(12) an L-shaped crank pivoted at its bend, the trigger bar being pivotally mounted on one arm of the L-shaped crank,
(13) a stop positioned to limit movement away from the sear of the disengaged end of the trigger bar,
(14) a fixed member, and
(15) a reset lever pivotally attached to the sear, the reset lever having an inclined face adapted to ride upon the fixed member whereby upon the trigger bar striking the stop, the reset lever causes the crank to pivot in the direction enabling the trigger bar to push the lever out of the path of the slider.
3. A trigger mechanism comprising
(1) a propulsion tube having a pin projecting therefrom,
(2) resilient means urging the propulsion tube in one direction along its longitudinal axis,
(3) a slider mounted to slide along the propulsion tube,
(4) means for causing the slider to move along the propulsion tube,
(5) a sear pivoted intermediate its ends, the sear having a slot at one end receiving the pin projecting from the propulsion tube,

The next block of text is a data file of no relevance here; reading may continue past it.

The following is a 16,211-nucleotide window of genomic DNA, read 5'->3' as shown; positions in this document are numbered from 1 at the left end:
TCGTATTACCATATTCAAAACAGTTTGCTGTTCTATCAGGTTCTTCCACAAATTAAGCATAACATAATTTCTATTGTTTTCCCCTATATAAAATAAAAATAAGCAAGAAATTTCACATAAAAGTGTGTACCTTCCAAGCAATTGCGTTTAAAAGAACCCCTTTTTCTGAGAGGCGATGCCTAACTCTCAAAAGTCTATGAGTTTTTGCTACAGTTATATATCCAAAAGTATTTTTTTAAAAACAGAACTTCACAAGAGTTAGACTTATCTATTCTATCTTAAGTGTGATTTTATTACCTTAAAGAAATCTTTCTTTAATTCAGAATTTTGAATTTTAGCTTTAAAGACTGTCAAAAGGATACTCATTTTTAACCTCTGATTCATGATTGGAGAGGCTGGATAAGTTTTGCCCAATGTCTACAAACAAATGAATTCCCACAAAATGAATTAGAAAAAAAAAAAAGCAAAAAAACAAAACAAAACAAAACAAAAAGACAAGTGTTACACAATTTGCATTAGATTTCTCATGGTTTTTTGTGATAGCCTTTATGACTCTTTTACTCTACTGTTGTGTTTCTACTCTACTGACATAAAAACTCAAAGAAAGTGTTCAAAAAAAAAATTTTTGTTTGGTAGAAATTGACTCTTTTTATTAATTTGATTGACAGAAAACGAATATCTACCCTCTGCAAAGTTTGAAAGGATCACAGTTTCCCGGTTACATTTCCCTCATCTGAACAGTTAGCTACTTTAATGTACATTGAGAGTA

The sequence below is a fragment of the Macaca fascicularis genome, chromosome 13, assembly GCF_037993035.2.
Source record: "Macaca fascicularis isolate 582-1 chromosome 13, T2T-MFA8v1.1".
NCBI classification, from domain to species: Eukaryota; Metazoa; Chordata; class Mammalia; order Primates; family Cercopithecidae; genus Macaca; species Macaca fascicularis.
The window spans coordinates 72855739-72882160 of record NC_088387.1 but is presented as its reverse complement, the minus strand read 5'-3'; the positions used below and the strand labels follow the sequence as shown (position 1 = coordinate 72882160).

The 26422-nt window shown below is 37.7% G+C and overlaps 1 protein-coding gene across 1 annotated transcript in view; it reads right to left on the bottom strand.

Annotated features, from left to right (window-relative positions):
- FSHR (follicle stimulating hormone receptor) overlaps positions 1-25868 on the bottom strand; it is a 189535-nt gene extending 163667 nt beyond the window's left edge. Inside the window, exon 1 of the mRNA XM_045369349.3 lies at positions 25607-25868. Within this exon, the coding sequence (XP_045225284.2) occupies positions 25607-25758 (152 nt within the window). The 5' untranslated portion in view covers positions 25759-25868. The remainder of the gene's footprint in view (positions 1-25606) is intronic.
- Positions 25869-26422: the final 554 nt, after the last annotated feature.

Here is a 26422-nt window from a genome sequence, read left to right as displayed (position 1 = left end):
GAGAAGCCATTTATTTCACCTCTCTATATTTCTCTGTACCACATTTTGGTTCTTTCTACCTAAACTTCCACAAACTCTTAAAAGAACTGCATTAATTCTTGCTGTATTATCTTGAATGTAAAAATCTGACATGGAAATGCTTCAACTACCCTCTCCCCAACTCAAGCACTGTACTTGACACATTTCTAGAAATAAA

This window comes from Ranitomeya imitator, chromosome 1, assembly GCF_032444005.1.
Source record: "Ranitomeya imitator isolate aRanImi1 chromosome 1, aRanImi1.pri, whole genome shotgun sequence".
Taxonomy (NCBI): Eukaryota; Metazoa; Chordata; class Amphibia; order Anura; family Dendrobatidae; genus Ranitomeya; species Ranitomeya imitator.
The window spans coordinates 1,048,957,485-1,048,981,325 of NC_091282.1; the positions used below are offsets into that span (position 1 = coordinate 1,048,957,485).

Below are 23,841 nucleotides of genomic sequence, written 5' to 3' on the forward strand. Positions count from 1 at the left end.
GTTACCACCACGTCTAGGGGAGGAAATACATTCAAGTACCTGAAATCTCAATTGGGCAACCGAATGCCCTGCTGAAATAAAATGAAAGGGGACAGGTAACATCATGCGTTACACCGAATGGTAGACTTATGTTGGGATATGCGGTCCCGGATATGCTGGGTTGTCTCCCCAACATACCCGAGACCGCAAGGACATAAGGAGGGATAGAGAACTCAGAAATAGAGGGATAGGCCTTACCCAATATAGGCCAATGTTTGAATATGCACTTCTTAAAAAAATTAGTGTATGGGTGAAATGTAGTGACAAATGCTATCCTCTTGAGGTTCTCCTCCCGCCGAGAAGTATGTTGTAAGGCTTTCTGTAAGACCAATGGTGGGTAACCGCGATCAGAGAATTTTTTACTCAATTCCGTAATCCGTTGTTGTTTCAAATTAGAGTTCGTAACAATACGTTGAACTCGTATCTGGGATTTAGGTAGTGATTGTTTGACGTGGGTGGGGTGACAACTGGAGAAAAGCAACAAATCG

(6) an adjustable support,
(7) a lever pivotally mounted at one end on the adjustable support, the lever having in it a longitudinally extending slot,
(8) a crank mounted to pivot about a fixed axis,
(9) a trigger bar pivotally mounted intermediate its ends on one end of the crank, the trigger bar having means at one end for engaging the sear and adjacent its other end carrying a pin extending into the slot in the lever,
(10) a spring arranged to urge the lever to pivot about its pivotal axis on the adjustable support,
(11) the slider engaging the lever and preventing pivoting of the lever, the slider being adapted to move along the lever and release the lever upon passing the lever's end whereupon the lever pivots and causes the trigger bar to pivot and release the sear, and